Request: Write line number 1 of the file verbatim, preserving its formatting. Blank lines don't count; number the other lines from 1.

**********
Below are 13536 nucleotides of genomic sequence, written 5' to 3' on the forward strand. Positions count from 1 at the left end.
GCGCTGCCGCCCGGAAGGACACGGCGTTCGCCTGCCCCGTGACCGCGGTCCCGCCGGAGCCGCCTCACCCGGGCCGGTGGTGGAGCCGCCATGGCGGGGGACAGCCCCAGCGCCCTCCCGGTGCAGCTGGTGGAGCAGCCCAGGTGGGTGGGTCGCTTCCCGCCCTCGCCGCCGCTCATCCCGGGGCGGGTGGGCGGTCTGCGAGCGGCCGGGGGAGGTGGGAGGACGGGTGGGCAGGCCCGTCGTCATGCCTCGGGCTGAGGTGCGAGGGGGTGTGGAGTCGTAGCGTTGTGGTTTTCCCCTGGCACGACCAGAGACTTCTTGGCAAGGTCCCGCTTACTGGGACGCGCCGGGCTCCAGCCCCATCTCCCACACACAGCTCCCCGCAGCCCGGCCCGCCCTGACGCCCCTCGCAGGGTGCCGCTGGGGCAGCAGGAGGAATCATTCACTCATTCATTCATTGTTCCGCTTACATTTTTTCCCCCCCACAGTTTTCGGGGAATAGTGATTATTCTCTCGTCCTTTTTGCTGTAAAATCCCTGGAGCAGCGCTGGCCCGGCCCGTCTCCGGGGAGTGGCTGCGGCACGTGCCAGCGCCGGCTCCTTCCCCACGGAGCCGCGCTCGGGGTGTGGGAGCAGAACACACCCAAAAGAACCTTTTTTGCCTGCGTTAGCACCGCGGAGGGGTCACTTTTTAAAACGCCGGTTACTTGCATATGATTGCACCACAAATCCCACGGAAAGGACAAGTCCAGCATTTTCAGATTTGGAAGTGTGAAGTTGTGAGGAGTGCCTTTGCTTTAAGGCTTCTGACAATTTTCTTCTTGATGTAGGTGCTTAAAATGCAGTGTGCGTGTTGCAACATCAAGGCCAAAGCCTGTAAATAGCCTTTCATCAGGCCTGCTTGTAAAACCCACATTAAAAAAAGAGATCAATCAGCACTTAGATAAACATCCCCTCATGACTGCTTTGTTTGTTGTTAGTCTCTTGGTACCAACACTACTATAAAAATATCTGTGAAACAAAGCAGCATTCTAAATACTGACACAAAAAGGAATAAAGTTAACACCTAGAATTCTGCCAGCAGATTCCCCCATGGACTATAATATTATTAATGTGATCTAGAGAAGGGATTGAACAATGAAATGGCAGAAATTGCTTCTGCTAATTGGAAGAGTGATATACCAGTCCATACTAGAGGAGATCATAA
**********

Below are 13536 nucleotides of genomic sequence, written 5' to 3' on the forward strand. Positions count from 1 at the left end.